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Speaking of News

Teaching News is Elementary

 

Program Content for October 31, 2014

Each week, this lesson will share some classroom activity ideas that use the newspaper or other NIE resources.  You are encouraged to modify this lesson to fit the needs of your students.  For example, some classrooms may be able to use this as a worksheet and others might need to ask and answer the questions in a class discussion. 

Please be sure to preview all NIE content before using it in your classroom to ensure it is appropriate for all of your students.

Materials you will need for this lesson: The Seattle Times e-Edition

Article: “A transformation of legend to logo”

Page: B1 and B4

Date: Wednesday, October 29, 2014

 

Pre- Reading Discussion Questions: 

 

Look at the title and the images on page B1. What are examples of legends and logos? How do you think one can transform to the other? What do you think is the significance of the object in the photograph?

 

Vocabulary: 

 

Read the following quotes and determine the meaning of the word based on how it’s used in the sentence:

 

It is silent, yet eloquent. Ancient, but relevant.

 

(clearly showing feeling or meaning)

 

 Alfred said the mask may have been the work of more than one artist—collaborations were common on such projects—and appears to have had its paint freshened up at some point over the decades, although its yellow, blue and red today are muted compared to how it may have looked new.

 

(collaboration: working with another person or group to achieve something)

 

(muted: soft in color : not bright)

 

At such an event, perhaps a memorial or the emergence of a tribal leader, Alfred said, the dancer might circle a ceremonial area as music heightens and dim light from a fire glints off the mask’s paint and its circular glass eyes.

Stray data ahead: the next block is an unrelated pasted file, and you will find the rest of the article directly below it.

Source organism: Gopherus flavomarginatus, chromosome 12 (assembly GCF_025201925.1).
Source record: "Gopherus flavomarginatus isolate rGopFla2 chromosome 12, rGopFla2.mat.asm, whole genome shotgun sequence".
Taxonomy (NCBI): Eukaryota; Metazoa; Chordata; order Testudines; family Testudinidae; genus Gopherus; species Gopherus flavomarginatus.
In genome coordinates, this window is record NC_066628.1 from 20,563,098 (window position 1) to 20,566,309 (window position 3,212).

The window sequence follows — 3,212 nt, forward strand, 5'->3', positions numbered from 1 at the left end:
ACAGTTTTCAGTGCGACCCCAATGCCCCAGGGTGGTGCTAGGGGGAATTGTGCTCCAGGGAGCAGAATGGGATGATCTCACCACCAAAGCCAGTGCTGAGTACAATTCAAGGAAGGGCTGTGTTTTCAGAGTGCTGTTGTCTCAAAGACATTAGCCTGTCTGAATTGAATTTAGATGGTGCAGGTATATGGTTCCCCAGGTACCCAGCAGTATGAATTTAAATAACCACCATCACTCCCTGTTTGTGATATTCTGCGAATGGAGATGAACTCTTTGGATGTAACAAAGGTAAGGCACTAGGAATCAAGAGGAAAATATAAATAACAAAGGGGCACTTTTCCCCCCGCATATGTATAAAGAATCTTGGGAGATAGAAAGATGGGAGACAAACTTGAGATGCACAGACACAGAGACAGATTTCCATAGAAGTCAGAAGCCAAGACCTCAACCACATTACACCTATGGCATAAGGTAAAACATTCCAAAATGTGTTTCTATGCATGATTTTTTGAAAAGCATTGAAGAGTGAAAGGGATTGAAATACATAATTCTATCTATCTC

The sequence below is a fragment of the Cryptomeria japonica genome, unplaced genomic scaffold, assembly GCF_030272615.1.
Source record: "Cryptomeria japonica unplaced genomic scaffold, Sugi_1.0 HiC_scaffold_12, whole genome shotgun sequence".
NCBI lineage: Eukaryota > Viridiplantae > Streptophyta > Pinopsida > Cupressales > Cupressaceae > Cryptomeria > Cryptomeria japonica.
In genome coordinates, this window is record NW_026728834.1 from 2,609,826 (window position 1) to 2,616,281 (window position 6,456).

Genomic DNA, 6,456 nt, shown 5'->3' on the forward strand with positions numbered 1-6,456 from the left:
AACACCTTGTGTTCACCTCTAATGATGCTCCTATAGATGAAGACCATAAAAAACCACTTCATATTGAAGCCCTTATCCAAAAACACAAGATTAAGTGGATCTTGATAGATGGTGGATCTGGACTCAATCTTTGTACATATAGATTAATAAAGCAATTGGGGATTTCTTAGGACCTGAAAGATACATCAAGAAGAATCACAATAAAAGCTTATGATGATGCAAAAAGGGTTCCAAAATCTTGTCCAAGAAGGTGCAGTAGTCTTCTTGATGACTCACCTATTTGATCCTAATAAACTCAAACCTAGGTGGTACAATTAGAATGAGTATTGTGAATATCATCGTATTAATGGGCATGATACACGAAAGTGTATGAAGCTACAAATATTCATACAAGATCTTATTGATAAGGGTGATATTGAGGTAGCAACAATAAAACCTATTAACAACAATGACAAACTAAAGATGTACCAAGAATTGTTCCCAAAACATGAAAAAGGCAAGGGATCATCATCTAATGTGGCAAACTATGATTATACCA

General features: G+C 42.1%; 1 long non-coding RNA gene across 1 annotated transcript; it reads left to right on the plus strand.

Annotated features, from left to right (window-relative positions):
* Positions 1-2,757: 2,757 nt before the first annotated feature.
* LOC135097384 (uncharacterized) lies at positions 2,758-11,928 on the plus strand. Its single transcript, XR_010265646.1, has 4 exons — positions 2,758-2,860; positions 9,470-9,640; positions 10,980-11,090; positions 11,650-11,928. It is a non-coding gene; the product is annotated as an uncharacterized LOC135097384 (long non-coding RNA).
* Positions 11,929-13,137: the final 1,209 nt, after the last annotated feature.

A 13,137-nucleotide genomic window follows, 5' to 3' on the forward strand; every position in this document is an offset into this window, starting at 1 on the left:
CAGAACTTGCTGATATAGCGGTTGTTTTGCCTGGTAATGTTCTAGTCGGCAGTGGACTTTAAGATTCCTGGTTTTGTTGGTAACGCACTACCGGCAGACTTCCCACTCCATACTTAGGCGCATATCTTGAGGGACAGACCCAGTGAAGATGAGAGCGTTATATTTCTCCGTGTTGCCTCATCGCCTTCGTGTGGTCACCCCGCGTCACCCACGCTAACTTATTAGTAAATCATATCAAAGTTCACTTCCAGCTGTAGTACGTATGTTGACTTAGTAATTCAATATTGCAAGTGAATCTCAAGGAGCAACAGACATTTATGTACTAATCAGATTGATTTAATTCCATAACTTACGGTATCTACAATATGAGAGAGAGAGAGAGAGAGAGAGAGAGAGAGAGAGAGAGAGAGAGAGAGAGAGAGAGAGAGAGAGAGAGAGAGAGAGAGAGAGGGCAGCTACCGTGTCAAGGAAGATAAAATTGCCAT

(heightens: to increase the amount, degree, or extent of (something) )

 

(glints: to shine in small bright flashes)

 

Journal Writing Prompts: 

 

“Perhaps the most dramatic aspect of transformation masks is the effect they convey when worn by a dancer—something that Seahawks fans, who’ve only seen the two-dimensional logo, likely know nothing about.”

 

Imagine you are witnessing a dance performance of somewhere wearing the mask. What do you see and what sounds to you hear? What effects does the mask convey? How does a three-dimensional mask differ from a two-dimensional logo?

 

 

Discussion Questions:

 

Review the excerpt and discuss the following questions:

 

For decades, there has been speculation about what piece of art might have provided inspiration for the Seahawk emblem. The logo was designed by the NFL, not the team, a museum spokeswoman said. And while it’s not known exactly who designed the logo, it is known that they consulted works on native art.”

 

What do you think inspired the Seahawk emblem? Do you think it was inspired by a specific piece of native art? Why do you think so? What else may have inspired the logo? Can you think of any other sports teams’ logo which might have been inspired by native art? Why?

 

Small group discussion and activity: 

 

“Even though the ‘Seahawks’ mask is already in Seattle, Burke Museum officials said the success of the project still depends on a Kickstarter public-fundraising campaign that’s only about 60 percent of the way toward its $14,575 goal. ”

 

What is a Kickstarter public fundraising campaign? Do you think it is fair for the public to have to raise funds to make a successful project? Why or why not? Draft a letter to someone you would like to donate funds to this campaign. Using examples from the article, explain why it is important for the Burke Museum to secure the mask and complete the project.

 

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